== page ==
The Department of Health has agreed "in principle" that 12 to 13-year-old girls should routinely receive human papilloma virus (HPV) vaccines.
If the plan goes ahead, and a new vaccine is introduced into the national immunisation programme, it is estimated that cervical cases will drop by 70%.
The decision to introduce the vaccine is however, subject to independent peer review of the cost benefit analysis.
Details of the programme are to be finalised over the next few months but routine vaccination of girls could start as early as autumn 2008.
Smear tests will still be used to test for abnormities after the HPV vaccine is introduced.
Public Health Minister Caroline Flint said: "It is great news that vaccines have been developed that protect women against this form of cancer and I am delighted to announce that we intend, in principle, to introduce an HPV vaccine into the national immunisation programme.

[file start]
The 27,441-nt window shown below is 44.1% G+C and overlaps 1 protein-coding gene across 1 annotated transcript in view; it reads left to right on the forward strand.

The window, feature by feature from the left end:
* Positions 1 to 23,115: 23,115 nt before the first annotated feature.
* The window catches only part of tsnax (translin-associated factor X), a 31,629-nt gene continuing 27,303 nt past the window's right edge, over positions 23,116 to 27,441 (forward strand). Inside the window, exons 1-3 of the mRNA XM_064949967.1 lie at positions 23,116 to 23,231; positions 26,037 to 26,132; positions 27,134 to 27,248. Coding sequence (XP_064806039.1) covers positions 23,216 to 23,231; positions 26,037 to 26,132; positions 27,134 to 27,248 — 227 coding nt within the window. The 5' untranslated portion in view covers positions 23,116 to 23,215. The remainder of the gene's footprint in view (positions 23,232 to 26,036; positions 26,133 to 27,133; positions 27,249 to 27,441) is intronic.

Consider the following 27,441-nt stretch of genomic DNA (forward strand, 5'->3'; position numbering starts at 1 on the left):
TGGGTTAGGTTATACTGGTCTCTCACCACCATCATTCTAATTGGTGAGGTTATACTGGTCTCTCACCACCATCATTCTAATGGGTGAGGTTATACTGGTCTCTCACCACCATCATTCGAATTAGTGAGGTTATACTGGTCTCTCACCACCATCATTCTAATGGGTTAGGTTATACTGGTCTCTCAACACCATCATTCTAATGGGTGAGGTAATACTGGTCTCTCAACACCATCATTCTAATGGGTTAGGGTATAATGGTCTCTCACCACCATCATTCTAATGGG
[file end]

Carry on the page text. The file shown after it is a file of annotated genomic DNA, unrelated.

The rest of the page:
"The benefits of introducing this vaccine will be felt by women and their families for generations to come.
"This vaccine will prevent many women from catching the HPV virus in the first place, potentially saving hundreds of lives."
She adds that a "significant amount of planning" is needed before the immunisation programme can be introduced.
"We are still working on the details and logistics, and will work closely with the NHS to ensure the vaccination can be delivered effectively," she says.